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Fibroids and Other Risk Factors for Breast Cancer

Posted on August 28, 2023
woman holding breast cancer ribbon for risk factors for breast cancer

Whether it's Breast Cancer Awareness Month, or any other time of year, we want our patients to understand that fibroids are one of the risk factors for breast cancer. So, even though these uterine growths aren't cancerous, they seem to be linked to higher breast cancer rates. Let's take a closer look at the information we have so far.

Fibroids as Risk Factors for Breast Cancer: A New Study

A new Journal of Gynecological Oncology study found that women with fibroids had a higher risk of breast cancer. To reach this conclusion, researchers studied Taiwan's National Health Insurance Research Database, comparing the health history of 22,001 women with fibroids to 85,356 women who were fibroid free.

Here's what they learned: the women with fibroids developed breast cancer at a 35 percent higher rate than women without fibroids. And, while that's the bad news, there was a silver lining in the story. Even though women with fibroids had higher risk factors for breast cancer, they were far less likely to die from the disease.

Additionally, another study revealed that women with fibroids, especially women who are also obese, have a higher risk for breast fibroadenomas. While these solid breast lumps are not cancerous, they do show that there's a distinct link between uterine fibroids and developments in your breast tissue. As such, this connection is worth investigating further.

Breast Cancer and Fibroids: What's the Connection?

While we don't know exactly why women develop uterine fibroids, we do know that your body's ability to balance estrogen plays a role. Early menstruation, in-utero chemical exposure, race and genetics also play a role in fibroid risk, since women with a family history of fibroids and African American women develop these growths at higher rates than other women.

Similarly, studies suggest that women's breast cancer risk is linked to their body's estrogen and progesterone production. Additionally, women's family history, along with early menstruation or early menopause, also increases risk. 

Reducing Risk Factors for Breast Cancer and Fibroids

You may be able to reduce your risk for both conditions by making simple lifestyle changes. Especially ones that can help keep your hormone levels in check.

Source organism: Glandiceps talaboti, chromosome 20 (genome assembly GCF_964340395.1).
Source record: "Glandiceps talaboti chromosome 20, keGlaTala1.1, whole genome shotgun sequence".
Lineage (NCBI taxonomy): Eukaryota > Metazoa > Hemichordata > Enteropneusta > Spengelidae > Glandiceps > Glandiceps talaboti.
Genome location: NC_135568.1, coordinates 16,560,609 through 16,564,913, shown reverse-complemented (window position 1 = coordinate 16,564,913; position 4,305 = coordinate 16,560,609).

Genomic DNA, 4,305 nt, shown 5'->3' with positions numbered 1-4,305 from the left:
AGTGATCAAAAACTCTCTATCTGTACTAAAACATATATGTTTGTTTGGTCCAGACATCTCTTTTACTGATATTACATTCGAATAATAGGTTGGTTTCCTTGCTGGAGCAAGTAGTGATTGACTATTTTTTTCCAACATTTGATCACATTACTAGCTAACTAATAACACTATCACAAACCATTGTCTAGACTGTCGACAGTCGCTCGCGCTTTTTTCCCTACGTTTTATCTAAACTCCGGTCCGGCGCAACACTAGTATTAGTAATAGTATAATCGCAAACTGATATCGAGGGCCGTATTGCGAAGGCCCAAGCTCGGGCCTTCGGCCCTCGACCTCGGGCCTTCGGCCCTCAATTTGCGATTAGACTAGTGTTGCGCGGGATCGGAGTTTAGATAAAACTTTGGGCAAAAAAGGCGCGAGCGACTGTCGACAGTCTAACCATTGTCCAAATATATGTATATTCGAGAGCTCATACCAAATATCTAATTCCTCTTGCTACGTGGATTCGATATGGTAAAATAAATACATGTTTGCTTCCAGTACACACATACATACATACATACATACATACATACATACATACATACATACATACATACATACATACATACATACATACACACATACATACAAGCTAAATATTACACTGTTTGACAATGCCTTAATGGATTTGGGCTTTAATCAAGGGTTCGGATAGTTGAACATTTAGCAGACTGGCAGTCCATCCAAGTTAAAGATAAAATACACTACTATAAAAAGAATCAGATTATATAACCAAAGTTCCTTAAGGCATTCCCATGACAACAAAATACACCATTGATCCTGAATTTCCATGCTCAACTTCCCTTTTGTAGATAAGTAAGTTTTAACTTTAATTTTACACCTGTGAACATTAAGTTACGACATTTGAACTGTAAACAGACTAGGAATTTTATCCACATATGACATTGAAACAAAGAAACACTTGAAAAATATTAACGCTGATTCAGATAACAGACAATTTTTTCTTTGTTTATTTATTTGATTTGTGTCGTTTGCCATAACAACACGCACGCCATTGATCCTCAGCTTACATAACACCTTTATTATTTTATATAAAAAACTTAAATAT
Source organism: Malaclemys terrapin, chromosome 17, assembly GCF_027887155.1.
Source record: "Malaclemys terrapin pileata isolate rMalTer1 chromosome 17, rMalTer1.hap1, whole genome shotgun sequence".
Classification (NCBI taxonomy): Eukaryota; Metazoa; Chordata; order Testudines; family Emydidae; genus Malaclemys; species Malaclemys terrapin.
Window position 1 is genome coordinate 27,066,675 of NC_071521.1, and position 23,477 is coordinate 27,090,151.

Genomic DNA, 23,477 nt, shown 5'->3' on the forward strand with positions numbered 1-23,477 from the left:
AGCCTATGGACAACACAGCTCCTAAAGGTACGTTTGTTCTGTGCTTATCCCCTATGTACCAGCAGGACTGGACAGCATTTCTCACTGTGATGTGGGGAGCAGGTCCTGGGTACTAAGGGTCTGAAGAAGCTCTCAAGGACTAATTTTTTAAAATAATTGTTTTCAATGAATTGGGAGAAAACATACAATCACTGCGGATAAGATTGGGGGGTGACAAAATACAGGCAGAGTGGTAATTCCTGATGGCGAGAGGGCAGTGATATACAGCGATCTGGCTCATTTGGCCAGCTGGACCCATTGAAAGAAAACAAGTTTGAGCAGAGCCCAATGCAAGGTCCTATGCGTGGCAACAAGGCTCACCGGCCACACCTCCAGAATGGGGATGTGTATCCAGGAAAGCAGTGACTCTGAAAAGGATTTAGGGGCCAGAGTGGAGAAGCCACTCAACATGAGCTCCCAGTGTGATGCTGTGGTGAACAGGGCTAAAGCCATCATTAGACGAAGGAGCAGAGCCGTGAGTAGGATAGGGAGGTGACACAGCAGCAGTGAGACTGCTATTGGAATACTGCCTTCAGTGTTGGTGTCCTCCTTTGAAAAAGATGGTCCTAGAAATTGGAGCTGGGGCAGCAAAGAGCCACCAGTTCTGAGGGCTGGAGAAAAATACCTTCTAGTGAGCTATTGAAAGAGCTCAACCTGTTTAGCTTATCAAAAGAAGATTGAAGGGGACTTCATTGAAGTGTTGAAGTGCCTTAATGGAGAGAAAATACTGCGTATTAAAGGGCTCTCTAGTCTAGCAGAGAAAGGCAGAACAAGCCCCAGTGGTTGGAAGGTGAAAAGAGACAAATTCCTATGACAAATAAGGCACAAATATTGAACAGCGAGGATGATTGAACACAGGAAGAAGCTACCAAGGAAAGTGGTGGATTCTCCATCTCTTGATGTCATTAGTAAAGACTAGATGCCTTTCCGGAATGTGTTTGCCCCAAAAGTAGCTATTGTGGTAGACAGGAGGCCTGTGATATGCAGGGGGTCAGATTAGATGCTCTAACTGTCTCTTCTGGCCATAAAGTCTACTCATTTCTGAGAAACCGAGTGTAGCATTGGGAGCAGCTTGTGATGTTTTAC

First, avoid excessive alcohol use, since too much drinking makes it harder for your body to metabolize estrogen. You can also engage in regular exercise and follow a healthy diet, since obesity or increased Body Mass Indexes (BMIs) can raise your body's estrogen levels. (Fat tissue produces estrogen.)

Finally, try to avoid exposure to chemicals that can increase estrogen in your body, including those in certain African American hair products and those found in plastic containers.

Identifying Early Warning Signs

Breast cancer is the easiest to treat when caught in its early stages. Similarly, when you seek early intervention for fibroids, you're more likely to find relief with less-invasive treatment options. For that reason, it's important to watch for any warning signs, and discuss them with your healthcare provider as soon as you notice an issue.

Fibroid symptoms

While some women with fibroids never develop symptoms, others experience:

Prolonged, heavy periods
Bladder pressure that leads to frequent urination
Chronic pelvic pain
Painful sex
Constipation and bloating
Infertility or miscarriages

Breast Cancer Symptoms

As with fibroids, this disease looks different in different people. But some common signs include:

A lump or mass in your breast or armpit.
Pain surrounding your nipple.
Breast tissue that thickens or swells
Changes to the color or texture of the skin on your breast

Endometriosis, Fibroids and Ovarian Cancer

Unfortunately, breast cancer isn't the only concern with fibroids. A study in the Journal of Obstetrics and Gynecology looked at the connection between endometriosis, fibroids and women's risk for ovarian cancer. Here's what they found: having endometriosis or fibroids increased the risk of ovarian cancer for both black and white women. Now, having a hysterectomy appeared to reduce that risk for white women. But, for women of color, hysterectomy did not reduce the increased risk for ovarian cancer that came with endometriosis, suggesting that other, less invasive interventions are worth exploring.

Staying Safe with Proactive Health Care

As we mentioned, it's important to address any breast cancer or fibroid symptoms right away. This is the best way to get a quick and accurate diagnosis, and begin your treatment plan.

Of course, you don't have to wait for symptoms to appear to begin monitoring for breast cancer. At home-breast exams and annual mammograms, ultrasounds or MRIs can help with early detection. Along with regular visits to your healthcare provider, they are an important part of managing your risk factors for breast cancer.

Equally, it's important to understand your risk for fibroids and get proactive about your health. Then, if you've received a fibroids diagnosis, we invite you to schedule a consultation with our Houston area specialists to discuss your non-surgical treatment options.

Sources: Fibroid Fighters

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